Schedule of Masses and Services for Holy Week 2016

Our 2016 Mass and Service schedule for Holy Week at Immaculate Conception is the following: Holy Thursday, The Mass of the Lord’s Supper is at 7:00 P.M. Stations of the Cross will be held at NOON on Good Friday. Our Good Friday service will be held at 3:00 P.M. Our Easter Vigil Mass will be held at 7:00 P.M. Easter Sunday Masses will be held at 7:30 & 10:00 A.M. A blessed Easter to all our Parishioners and to those visiting in the area.

Homily The Passion of Our Lord Cycle C March 20, 2016

Holy Week is a roller coaster. An image which is apropos because it begins with “Blessed is he who comes in the name of the Lord,” and ends with “Crucify him.” From the high of Jesus’ entrance into the city, entering through one of the many gates that surround the holy city, to the low point of carrying a cross back outside the city walls to a hill called Golgotha. There’s nothing that sounds good about that word…Golgotha. That’s one heck of a divine roller coaster.

Palm Sunday we center our attention more on the roller coaster being at the top of its highest point, where only a fearless child can look down from the top and say, “This is fun,” while adults are scared for their lives. Scared like these religious authorities who sense that this itinerant Preacher is pushing them out of their cushy jobs, just like Pope Francis, shortly after being elected to the Seat of Peter, told all those office priests in Rome to get out onto the street and do some real priest work. Do you think they had nice things to say about the Holy Father in reaction to his order?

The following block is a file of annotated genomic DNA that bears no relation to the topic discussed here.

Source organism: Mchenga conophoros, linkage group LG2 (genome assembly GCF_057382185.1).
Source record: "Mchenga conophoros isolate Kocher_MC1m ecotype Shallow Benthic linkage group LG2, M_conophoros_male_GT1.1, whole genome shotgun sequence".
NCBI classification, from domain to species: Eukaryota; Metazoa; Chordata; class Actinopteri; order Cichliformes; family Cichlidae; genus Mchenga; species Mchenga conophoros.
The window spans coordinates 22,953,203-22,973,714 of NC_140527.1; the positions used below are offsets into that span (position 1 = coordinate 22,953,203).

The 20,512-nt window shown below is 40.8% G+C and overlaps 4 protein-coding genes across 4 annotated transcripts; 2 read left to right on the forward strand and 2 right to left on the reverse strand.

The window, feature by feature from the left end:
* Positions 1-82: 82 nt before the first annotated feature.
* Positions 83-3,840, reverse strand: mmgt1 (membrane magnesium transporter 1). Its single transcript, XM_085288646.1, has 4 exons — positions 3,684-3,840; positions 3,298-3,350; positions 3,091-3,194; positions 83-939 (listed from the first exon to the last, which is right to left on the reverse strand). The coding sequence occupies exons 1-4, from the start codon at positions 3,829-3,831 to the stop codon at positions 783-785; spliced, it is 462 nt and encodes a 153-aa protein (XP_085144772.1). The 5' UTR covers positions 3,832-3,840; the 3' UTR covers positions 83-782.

How does Jesus get to the top point of this roller coaster ride of admiration? This groundswell of praise? Well, certainly on a colt, riding up the Mount of Olives that leads to the city gates of Jerusalem. What gets Jesus to this high point in his life where they shout, “Blessed is he who comes in the name of the Lord,” are all the mighty deeds they had seen. If any of us performed mighty deeds in the same manner Jesus did, a large group of fickle human beings would be shouting how you’ve arrived in the name of the Lord. And then five days later they’d want to crucify you. Just like Red Sox fans.

It’s the mighty deeds done in their midst that bring Jesus to this high point in his life. The raising of Lazarus; the curing of the blind man; the curing of the ten lepers; the words spoken from a distance, “Your servant is healed. You can head back home now.”

It’ the miraculous, the extraordinary, the events that caused so many to say about him, “We’ve never seen anything like this,” along with “God has visited his people.” It was God’s power, unlike any human power, revealed through the Son of God, who emptied himself and became one of us, that carried him up that hilly side of the roller coaster, causing these moody people to shout, “Blessed is he who comes in the name of the Lord.” Did they really mean those words in their hearts? Do we mean those words if and when we call out to Jesus? I’m sure we do. And I’m sure they did also.

But does it take the extraordinary, the unexplainable, the miraculous for us to keep Jesus at the top of our roller coaster? Chances are, there may be times when we push his colt back to the bottom of the Mount of Olives. Or worse, wait five days and shout “Crucify him.” We can be pretty fickle. We’re Red Sox fans.